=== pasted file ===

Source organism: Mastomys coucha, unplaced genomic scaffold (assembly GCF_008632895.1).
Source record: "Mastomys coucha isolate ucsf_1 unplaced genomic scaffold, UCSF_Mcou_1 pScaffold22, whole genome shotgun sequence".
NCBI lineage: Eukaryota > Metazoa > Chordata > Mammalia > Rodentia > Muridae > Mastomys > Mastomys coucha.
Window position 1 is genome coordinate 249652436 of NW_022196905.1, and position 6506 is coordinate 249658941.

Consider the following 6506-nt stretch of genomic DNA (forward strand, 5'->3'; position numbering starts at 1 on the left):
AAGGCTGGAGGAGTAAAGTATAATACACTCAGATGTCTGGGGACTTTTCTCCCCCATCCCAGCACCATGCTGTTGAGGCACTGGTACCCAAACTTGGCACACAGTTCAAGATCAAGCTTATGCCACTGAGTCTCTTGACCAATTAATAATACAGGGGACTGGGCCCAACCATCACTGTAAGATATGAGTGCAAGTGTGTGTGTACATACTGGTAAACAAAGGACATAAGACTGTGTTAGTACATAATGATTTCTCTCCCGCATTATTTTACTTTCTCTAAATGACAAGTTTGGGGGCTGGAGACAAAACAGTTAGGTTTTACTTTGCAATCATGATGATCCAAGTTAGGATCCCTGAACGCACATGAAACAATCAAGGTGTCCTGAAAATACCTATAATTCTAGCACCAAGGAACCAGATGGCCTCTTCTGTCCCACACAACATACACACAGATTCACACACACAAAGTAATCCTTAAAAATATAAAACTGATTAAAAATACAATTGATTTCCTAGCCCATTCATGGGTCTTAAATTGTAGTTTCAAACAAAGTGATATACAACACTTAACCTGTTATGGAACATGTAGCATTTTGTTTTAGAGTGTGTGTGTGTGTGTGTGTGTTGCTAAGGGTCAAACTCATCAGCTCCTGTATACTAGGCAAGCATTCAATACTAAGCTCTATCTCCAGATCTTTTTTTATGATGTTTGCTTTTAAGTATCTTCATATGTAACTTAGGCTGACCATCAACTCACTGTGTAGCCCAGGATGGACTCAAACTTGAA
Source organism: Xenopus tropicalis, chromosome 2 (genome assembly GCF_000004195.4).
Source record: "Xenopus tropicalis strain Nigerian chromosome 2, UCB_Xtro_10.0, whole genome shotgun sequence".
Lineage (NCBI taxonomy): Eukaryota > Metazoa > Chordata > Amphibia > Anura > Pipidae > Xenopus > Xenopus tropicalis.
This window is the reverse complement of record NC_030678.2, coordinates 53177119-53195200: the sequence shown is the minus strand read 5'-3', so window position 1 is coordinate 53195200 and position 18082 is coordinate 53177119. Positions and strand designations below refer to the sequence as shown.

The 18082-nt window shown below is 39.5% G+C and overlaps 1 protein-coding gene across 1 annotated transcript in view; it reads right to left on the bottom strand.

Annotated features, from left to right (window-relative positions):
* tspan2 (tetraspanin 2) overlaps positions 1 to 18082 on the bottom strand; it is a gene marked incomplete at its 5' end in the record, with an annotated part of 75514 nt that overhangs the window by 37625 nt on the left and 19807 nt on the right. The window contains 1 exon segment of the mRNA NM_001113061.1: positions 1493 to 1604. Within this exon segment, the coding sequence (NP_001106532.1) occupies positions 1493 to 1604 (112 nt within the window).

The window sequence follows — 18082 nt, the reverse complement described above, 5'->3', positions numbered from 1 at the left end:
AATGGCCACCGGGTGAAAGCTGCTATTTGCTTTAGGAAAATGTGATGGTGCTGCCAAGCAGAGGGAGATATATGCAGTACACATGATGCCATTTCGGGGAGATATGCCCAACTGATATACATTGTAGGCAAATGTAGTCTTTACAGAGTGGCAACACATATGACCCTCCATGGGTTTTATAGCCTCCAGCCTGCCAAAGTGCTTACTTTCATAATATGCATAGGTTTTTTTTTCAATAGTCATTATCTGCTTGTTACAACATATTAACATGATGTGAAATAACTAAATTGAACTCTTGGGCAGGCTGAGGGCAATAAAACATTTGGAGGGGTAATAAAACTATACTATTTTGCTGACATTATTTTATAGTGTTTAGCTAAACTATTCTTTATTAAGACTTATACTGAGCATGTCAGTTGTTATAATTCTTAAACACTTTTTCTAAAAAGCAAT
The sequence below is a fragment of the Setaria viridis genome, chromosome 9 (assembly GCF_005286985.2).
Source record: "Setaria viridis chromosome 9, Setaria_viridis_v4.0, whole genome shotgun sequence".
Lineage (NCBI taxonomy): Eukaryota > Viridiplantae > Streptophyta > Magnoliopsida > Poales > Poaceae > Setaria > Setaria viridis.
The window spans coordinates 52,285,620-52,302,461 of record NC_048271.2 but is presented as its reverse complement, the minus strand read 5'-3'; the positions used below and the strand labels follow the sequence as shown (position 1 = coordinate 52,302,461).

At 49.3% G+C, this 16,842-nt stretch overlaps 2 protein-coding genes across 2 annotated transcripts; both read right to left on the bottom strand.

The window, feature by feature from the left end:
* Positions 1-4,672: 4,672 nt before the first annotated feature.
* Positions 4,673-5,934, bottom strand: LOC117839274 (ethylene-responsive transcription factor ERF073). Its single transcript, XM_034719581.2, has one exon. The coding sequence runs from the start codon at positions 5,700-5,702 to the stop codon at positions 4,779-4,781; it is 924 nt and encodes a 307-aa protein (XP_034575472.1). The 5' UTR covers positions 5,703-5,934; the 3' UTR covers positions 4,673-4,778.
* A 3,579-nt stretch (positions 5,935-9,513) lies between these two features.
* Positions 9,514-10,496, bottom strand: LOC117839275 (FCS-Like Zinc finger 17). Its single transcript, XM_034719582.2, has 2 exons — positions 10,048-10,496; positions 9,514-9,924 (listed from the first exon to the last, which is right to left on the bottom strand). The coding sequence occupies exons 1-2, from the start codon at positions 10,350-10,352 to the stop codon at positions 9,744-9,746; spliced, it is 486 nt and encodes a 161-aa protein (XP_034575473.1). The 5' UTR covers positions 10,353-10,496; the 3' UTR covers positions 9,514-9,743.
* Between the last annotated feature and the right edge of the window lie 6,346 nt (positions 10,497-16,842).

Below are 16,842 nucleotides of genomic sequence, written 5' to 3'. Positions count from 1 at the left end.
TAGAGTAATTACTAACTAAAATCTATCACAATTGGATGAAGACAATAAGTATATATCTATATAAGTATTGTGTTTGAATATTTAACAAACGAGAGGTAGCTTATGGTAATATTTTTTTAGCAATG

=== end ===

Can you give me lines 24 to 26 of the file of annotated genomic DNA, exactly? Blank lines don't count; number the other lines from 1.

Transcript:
* A 3,579-nt stretch (positions 5,935-9,513) lies between these two features.
* Positions 9,514-10,496, bottom strand: LOC117839275 (FCS-Like Zinc finger 17). Its single transcript, XM_034719582.2, has 2 exons — positions 10,048-10,496; positions 9,514-9,924 (listed from the first exon to the last, which is right to left on the bottom strand). The coding sequence occupies exons 1-2, from the start codon at positions 10,350-10,352 to the stop codon at positions 9,744-9,746; spliced, it is 486 nt and encodes a 161-aa protein (XP_034575473.1). The 5' UTR covers positions 10,353-10,496; the 3' UTR covers positions 9,514-9,743.
* Between the last annotated feature and the right edge of the window lie 6,346 nt (positions 10,497-16,842).